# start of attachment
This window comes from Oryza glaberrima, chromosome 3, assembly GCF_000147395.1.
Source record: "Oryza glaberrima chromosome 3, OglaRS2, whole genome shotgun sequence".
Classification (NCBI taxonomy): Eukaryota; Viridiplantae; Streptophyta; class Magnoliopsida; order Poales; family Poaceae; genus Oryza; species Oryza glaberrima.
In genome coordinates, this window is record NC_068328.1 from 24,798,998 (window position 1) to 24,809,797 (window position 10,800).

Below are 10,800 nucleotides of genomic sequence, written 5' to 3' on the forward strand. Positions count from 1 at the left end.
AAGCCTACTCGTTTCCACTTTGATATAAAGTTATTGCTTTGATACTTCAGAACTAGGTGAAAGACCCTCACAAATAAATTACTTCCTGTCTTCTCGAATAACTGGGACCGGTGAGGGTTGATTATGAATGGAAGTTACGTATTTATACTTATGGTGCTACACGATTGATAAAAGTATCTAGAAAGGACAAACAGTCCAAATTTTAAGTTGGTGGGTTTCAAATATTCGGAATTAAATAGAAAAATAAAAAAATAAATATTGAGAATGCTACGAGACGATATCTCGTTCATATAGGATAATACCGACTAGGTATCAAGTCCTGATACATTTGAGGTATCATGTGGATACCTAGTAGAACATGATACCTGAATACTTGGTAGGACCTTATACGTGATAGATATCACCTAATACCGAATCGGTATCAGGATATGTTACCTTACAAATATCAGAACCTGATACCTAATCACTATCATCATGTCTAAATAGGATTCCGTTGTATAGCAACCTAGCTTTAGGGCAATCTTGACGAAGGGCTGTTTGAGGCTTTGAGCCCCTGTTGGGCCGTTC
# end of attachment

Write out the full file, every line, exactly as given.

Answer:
This window comes from Oryza glaberrima, chromosome 3, assembly GCF_000147395.1.
Source record: "Oryza glaberrima chromosome 3, OglaRS2, whole genome shotgun sequence".
Classification (NCBI taxonomy): Eukaryota; Viridiplantae; Streptophyta; class Magnoliopsida; order Poales; family Poaceae; genus Oryza; species Oryza glaberrima.
In genome coordinates, this window is record NC_068328.1 from 24,798,998 (window position 1) to 24,809,797 (window position 10,800).

Below are 10,800 nucleotides of genomic sequence, written 5' to 3' on the forward strand. Positions count from 1 at the left end.
AAGCCTACTCGTTTCCACTTTGATATAAAGTTATTGCTTTGATACTTCAGAACTAGGTGAAAGACCCTCACAAATAAATTACTTCCTGTCTTCTCGAATAACTGGGACCGGTGAGGGTTGATTATGAATGGAAGTTACGTATTTATACTTATGGTGCTACACGATTGATAAAAGTATCTAGAAAGGACAAACAGTCCAAATTTTAAGTTGGTGGGTTTCAAATATTCGGAATTAAATAGAAAAATAAAAAAATAAATATTGAGAATGCTACGAGACGATATCTCGTTCATATAGGATAATACCGACTAGGTATCAAGTCCTGATACATTTGAGGTATCATGTGGATACCTAGTAGAACATGATACCTGAATACTTGGTAGGACCTTATACGTGATAGATATCACCTAATACCGAATCGGTATCAGGATATGTTACCTTACAAATATCAGAACCTGATACCTAATCACTATCATCATGTCTAAATAGGATTCCGTTGTATAGCAACCTAGCTTTAGGGCAATCTTGACGAAGGGCTGTTTGAGGCTTTGAGCCCCTGTTGGGCCGTTC